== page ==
Prague Charles Bridge
Should you be looking for a picturesque and iconic location to catch Pokémon, Prague’s historic Charles Bridge is reportedly a hot-spot. If you’re in town for a holiday the bridge is bound to be on your must-see list, so why not combine some sightseeing with your pursuit of the next level. Being suspended around 13 metres above water, this location comes with a warning: be sure to look up from your phone occasionally, in order to avoid an unexpected dip in the Vltava river.
Latvia's national airline, airBaltic, claims to be the first airline to have embraced Pokémon GO. According to a press release by the Riga-based company, the airline "invites travellers to stop by the airBaltic ticket office at Riga International Airport and catch a Pokémon." Anyone who posts a screenshot of their Poké-trip to the airBaltic office with the hashtag #airBalticPokeHunt will be in with a chance to win business class flight tickets. Rebels for the cause, airBaltic’s attitude is very different to those of other Latvian transport companies, such as Latvian Railways, who are imploring players to stay away.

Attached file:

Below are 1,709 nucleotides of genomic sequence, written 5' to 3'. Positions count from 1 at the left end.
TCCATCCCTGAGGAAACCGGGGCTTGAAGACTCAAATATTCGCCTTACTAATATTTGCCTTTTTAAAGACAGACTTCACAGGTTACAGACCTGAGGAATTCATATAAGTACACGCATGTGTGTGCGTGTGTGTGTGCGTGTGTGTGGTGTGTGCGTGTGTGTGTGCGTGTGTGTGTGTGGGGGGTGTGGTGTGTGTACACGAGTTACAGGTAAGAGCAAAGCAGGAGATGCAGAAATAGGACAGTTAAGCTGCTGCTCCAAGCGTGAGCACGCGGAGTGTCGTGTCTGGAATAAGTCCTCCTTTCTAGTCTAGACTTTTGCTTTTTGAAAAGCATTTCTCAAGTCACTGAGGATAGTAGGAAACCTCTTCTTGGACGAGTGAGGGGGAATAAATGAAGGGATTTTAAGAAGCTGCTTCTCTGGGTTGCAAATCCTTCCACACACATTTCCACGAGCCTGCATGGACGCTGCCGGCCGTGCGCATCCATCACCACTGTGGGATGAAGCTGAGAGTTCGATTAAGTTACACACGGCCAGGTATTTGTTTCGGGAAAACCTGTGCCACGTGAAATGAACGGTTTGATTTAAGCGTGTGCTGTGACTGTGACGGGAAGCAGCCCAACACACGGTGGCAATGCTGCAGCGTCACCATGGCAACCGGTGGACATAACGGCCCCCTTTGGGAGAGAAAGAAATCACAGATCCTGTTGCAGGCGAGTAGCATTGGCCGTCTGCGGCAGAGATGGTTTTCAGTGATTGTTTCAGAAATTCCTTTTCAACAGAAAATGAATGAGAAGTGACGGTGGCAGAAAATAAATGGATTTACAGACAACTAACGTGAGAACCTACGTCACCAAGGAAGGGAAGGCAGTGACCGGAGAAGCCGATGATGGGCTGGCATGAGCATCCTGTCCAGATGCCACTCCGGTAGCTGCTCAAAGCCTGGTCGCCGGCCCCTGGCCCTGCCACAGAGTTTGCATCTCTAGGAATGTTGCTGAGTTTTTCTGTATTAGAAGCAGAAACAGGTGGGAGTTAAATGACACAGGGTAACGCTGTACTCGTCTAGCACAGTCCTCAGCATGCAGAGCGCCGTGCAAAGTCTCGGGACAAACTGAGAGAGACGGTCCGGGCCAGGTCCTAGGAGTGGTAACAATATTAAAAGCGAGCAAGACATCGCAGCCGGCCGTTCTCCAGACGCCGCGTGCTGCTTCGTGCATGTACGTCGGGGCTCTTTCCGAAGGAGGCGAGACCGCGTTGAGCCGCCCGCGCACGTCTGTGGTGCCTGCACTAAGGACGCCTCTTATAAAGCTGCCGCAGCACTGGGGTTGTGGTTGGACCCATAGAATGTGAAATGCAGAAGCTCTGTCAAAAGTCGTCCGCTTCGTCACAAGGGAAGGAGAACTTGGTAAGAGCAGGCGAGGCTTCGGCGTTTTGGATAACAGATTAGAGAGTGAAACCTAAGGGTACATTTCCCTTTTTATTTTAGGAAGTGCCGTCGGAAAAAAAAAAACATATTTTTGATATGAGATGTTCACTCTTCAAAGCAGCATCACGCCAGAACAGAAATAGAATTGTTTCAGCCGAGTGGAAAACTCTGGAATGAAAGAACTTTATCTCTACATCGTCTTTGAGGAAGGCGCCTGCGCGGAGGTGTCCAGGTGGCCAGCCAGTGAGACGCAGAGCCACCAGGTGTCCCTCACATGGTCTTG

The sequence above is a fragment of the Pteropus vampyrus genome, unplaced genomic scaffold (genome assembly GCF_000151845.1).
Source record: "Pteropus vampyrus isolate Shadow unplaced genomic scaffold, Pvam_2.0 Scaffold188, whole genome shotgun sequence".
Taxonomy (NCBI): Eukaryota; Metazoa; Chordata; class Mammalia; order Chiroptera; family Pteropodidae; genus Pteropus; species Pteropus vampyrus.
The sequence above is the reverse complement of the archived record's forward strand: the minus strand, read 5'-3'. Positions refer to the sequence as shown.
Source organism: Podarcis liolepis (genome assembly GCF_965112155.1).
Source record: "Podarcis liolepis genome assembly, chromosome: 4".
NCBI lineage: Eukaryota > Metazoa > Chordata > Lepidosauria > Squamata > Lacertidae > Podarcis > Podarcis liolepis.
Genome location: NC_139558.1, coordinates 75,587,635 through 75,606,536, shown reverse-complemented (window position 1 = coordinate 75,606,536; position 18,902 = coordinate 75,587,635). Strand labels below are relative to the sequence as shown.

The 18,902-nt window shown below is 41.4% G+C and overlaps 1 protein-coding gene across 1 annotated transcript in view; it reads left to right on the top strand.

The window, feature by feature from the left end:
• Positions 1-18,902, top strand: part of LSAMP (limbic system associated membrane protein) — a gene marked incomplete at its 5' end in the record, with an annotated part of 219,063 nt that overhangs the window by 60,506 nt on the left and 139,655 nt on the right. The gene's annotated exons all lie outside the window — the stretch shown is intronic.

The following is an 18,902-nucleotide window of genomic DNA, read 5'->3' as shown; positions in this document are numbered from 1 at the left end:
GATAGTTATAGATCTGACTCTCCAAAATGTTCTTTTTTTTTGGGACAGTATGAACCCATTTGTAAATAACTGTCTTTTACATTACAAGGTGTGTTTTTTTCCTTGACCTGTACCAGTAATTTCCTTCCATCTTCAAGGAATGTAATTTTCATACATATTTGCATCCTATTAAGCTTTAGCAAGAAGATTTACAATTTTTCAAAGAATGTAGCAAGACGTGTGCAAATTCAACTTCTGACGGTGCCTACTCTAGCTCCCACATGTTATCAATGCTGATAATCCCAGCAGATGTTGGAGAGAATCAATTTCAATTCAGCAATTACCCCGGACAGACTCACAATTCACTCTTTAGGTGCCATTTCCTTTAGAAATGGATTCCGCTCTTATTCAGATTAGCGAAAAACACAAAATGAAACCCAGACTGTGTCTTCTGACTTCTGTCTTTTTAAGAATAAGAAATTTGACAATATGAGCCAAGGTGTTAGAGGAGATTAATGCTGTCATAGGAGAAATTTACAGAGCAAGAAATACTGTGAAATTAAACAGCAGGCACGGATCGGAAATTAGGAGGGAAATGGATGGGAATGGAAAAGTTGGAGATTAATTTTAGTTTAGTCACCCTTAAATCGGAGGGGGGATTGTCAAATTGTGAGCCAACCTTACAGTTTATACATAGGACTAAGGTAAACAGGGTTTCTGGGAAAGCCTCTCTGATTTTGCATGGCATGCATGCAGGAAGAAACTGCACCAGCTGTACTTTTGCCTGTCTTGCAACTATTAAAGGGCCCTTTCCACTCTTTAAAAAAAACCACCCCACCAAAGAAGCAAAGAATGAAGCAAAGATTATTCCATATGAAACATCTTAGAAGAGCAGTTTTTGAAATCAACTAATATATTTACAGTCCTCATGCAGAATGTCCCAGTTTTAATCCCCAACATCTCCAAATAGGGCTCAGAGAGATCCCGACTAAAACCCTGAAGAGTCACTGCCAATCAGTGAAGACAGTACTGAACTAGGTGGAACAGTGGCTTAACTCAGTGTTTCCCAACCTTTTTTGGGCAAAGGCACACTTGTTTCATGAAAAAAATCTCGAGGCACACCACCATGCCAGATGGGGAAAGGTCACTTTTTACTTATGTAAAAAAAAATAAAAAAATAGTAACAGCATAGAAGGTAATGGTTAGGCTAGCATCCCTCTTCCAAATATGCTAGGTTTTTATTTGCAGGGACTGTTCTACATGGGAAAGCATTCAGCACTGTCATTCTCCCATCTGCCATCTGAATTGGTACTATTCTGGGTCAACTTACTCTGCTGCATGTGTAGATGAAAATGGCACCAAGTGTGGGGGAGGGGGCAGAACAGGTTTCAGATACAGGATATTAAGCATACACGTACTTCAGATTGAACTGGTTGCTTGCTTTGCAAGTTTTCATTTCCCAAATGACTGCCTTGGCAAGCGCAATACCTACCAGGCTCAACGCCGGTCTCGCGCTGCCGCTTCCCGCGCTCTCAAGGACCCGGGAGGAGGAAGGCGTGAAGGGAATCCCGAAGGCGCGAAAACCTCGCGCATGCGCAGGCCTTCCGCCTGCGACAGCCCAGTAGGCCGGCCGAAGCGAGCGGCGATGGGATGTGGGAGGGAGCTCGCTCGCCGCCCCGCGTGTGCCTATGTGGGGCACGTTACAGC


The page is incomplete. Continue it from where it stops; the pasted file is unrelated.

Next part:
For those not able to make it to the New East, Calvert 22 in London’s Shoreditch offers a promising alternative to any UK-based readers and Pokémon fans. We’ve already had quite a few come to visit our exhibition space and bookshop…
The Calvert Journal would love to see your photos of catching Pokémon in the New East — please send your pictures to [email protected]